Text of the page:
A Tale of Whiskey and Dynamite
Richard Goode gently lifts an old wooden case from a display stand at Harry Goode’s Outdoor Shop, the iconic store in downtown Melbourne that his grandfather opened in 1946.
“There were six of these boxes up in the attic of the store,” says Goode, a fifth generation Melbourne Floridian who recently sold the store but continues to work there. “My grandfather used to store records in the boxes.”
The words stenciled on the box read:
Sebastian Inlet District
Indian River Bluff
Precinc 28 (most likely a misspelling of “precinct”)
The backside of the box warns:
High explosive (“s” missing)
Goode, holding the box, poses for a photo. Beads of fine black powder leak from its corner onto the floor of the store. Gunpowder.
This is where the story gets interesting. It is a tale about a group of men whose plucky optimism and collective ingenuity sparked the rebirth of Sebastian Inlet in the wake of World War II.
A little about Richard Goode’s grandfather, Harry Goode, Sr. You’ll find his name everywhere in the regional history books if you do a little digging. The slender, outgoing grocery store owner served on the Sebastian Inlet District Commission from 1948 to 1976, as well as the Melbourne City Council from 1949 to 1951. His son, the late Harry Goode, Jr., followed in his footsteps, carrying on the family legacy of operating the store and serving six terms as Melbourne’s mayor (1979-1986 and 2004-2012), as well as a member of the Florida House of Representatives for 14 years. As a Sebastian Inlet District Commissioner, Harry Sr. was a vocal proponent of keeping Sebastian Inlet open and maintained.
Sebastian Inlet is manmade. Historians believe a colorful character named D. P. Gibson attempted to cut a channel in 1872 and again in 1886. By 1905, there were at least six substantiated attempts to open a “cut”, but all were closed by sand, storms and other natural causes almost as soon as each cut was opened.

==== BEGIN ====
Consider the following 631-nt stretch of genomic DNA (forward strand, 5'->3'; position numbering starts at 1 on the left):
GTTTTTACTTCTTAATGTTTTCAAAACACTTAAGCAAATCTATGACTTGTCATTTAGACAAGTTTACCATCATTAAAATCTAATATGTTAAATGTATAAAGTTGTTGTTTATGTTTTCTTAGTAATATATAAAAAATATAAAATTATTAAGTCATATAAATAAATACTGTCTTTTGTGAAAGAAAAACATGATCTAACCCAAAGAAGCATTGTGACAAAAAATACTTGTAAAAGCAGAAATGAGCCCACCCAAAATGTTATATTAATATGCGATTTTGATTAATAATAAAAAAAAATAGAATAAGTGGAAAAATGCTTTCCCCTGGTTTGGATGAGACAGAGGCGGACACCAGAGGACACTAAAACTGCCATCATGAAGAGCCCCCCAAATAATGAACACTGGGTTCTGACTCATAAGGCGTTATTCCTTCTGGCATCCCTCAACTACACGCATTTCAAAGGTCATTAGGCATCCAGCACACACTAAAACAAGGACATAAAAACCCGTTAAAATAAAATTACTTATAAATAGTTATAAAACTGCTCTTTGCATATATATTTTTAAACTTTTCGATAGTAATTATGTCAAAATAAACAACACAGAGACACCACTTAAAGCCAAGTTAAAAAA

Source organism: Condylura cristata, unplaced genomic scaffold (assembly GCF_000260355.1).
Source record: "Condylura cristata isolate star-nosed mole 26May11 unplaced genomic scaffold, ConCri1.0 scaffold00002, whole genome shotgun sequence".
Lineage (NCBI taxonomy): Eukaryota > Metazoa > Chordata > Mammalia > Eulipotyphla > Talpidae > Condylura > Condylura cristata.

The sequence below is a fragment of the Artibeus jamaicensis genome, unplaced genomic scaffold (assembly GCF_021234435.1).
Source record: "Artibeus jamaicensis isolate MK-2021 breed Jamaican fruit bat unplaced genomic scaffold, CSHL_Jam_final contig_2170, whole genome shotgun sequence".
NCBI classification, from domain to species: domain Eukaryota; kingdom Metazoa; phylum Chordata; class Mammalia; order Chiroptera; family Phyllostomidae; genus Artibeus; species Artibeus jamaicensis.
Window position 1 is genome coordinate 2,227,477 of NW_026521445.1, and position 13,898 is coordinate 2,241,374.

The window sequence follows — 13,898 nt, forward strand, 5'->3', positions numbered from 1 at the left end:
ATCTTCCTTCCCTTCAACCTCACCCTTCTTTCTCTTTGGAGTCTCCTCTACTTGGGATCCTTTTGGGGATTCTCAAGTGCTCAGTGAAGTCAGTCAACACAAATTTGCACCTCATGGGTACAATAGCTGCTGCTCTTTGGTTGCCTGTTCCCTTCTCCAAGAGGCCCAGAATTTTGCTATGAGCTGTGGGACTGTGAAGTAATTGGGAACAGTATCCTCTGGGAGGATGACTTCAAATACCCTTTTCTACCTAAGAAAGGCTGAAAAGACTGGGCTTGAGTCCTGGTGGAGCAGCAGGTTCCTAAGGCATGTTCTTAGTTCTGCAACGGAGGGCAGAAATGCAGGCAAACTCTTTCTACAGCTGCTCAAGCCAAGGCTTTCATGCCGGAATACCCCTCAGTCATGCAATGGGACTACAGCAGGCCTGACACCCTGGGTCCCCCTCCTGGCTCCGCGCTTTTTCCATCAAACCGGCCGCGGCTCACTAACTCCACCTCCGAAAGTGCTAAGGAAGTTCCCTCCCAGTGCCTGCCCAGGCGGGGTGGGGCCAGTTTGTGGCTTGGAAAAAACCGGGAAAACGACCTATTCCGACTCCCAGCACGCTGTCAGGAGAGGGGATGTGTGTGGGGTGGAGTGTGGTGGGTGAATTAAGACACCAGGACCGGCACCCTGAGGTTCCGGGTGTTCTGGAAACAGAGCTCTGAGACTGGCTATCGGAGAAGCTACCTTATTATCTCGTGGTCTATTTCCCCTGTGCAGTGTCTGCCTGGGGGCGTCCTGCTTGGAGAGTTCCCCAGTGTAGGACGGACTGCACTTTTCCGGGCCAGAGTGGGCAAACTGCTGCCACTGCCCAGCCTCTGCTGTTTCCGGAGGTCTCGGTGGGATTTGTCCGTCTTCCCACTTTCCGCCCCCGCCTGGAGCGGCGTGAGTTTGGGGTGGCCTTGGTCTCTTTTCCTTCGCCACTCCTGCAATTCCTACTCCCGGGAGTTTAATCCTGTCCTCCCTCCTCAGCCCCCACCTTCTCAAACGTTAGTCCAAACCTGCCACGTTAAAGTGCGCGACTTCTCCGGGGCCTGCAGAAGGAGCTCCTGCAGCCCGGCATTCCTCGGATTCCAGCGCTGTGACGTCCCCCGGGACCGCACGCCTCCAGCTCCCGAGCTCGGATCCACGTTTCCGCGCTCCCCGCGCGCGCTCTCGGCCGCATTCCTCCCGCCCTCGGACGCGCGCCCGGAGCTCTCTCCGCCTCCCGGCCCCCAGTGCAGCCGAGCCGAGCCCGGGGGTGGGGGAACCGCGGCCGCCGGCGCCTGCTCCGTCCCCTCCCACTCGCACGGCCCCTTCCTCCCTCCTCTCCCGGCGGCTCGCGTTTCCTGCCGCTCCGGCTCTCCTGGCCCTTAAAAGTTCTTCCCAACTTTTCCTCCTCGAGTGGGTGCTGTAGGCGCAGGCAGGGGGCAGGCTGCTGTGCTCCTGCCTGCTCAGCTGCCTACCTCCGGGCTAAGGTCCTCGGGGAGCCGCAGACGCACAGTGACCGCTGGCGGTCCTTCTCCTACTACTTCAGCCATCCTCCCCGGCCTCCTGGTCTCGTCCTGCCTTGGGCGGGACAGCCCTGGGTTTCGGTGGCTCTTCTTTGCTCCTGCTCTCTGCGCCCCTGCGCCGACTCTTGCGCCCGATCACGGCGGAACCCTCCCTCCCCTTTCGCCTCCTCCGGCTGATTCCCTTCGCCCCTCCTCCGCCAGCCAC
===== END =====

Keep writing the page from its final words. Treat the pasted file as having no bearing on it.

In 1941, a strong Nor’easter closed the inlet once again, and the attack on Pearl Harbor on December 7, 1941, ensured the inlet would remain closed for the next few years due to national security concerns. Towers erected along the coast were manned by citizen spotters scanning the coast for German U-boats. Also, during the war, the U.S. navy used the inlet property as an amphibious training ground for its demolition squads.
Efforts to open the inlet began again in 1947, led by Roy Couch (who also served on the Sebastian Inlet District), Harry Goode Sr., Jake Brannin and others. They spent months shuffling mountains of storm-tossed sand with bulldozers as they attempted to cut a fresh inlet channel, but none of the cuts lasted long.
However, Harry Goode Sr., Couch, Brannin and the others came up with an unorthodox idea. In 1948, using surplus U.S. Navy demolitions left behind, the group blasted the inlet open. The inlet has remained open ever since.
Sebastian Inlet District commissioners assuming the roles of demolition experts is just half the story. District records reveal that in 1949, Brannin submitted to the District a typed expense report for the construction work and blasting completed the prior year. It included more than 40 entries for beer, bourbon, lunches, dinners, whiskey, and “parties.” Brannon’s invoice mentions that the lubricated group was also hauling dynamite.
But the gang got the job done.
“My grandfather sat on the Sebastian Inlet District Commission for nearly 40 years and never took a dime for his service,” Richard Goode says, thumbing through the pages of a Sebastian Inlet history book (available for purchase at the Sebastian Inlet Fishing Museum). He points to a black and white photo of his grandfather, shirtless, lanky, his teeth clutching a pipe. “He loved people. He loved the inlet. He always had a pipe or a cigar but he never actually sucked one. There were spittoons all around the store when he owned it.”
Glen Outlaw, the new owner of Harry Goode’s, has a deep respect for local history and of course, continues to operate the store with Richard Goode by his side. He says the wooden dynamite cases will remain on permanent display at the store. They’re a reminder of a time when persistence, sweat, whiskey and dynamite were enough to complete a public works project that continues to benefit everyone today.
At the Sebastian Inlet District, we strive to preserve and share the 100-plus year history of the storied waterway? Do you have historic photos or documents related to the inlet? If so, contact the District's public information associate, Ed Garland, at 321 724-5175 or email him at email@example.com. He loves sharing stories about the inlet.
Published February 22, 2023